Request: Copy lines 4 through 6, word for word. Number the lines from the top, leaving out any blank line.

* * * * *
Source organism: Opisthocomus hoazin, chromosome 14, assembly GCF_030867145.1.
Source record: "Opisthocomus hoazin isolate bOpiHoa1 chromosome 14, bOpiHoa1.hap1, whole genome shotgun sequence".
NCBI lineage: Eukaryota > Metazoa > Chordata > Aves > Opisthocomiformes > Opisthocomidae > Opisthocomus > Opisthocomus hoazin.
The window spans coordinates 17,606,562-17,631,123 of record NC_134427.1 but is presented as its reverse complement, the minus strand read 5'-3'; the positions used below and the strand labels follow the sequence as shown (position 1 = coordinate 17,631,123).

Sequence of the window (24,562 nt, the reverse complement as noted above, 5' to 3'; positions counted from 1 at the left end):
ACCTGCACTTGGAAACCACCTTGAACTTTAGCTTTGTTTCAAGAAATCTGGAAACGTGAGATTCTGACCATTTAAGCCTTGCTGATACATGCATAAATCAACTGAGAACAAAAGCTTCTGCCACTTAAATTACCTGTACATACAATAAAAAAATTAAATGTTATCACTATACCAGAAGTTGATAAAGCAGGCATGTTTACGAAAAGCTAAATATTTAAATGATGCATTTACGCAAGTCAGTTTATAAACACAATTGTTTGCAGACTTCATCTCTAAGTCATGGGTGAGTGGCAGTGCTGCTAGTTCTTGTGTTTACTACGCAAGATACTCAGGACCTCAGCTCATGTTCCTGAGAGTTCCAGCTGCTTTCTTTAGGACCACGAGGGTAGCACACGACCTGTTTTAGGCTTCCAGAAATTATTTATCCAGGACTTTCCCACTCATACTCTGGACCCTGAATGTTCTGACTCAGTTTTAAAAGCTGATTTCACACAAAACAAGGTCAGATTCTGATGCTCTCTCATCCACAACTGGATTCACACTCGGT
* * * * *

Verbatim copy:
The window spans coordinates 17,606,562-17,631,123 of record NC_134427.1 but is presented as its reverse complement, the minus strand read 5'-3'; the positions used below and the strand labels follow the sequence as shown (position 1 = coordinate 17,631,123).

Sequence of the window (24,562 nt, the reverse complement as noted above, 5' to 3'; positions counted from 1 at the left end):
ACCTGCACTTGGAAACCACCTTGAACTTTAGCTTTGTTTCAAGAAATCTGGAAACGTGAGATTCTGACCATTTAAGCCTTGCTGATACATGCATAAATCAACTGAGAACAAAAGCTTCTGCCACTTAAATTACCTGTACATACAATAAAAAAATTAAATGTTATCACTATACCAGAAGTTGATAAAGCAGGCATGTTTACGAAAAGCTAAATATTTAAATGATGCATTTACGCAAGTCAGTTTATAAACACAATTGTTTGCAGACTTCATCTCTAAGTCATGGGTGAGTGGCAGTGCTGCTAGTTCTTGTGTTTACTACGCAAGATACTCAGGACCTCAGCTCATGTTCCTGAGAGTTCCAGCTGCTTTCTTTAGGACCACGAGGGTAGCACACGACCTGTTTTAGGCTTCCAGAAATTATTTATCCAGGACTTTCCCACTCATACTCTGGACCCTGAATGTTCTGACTCAGTTTTAAAAGCTGATTTCACACAAAACAAGGTCAGATTCTGATGCTCTCTCATCCACAACTGGATTCACACTCGGT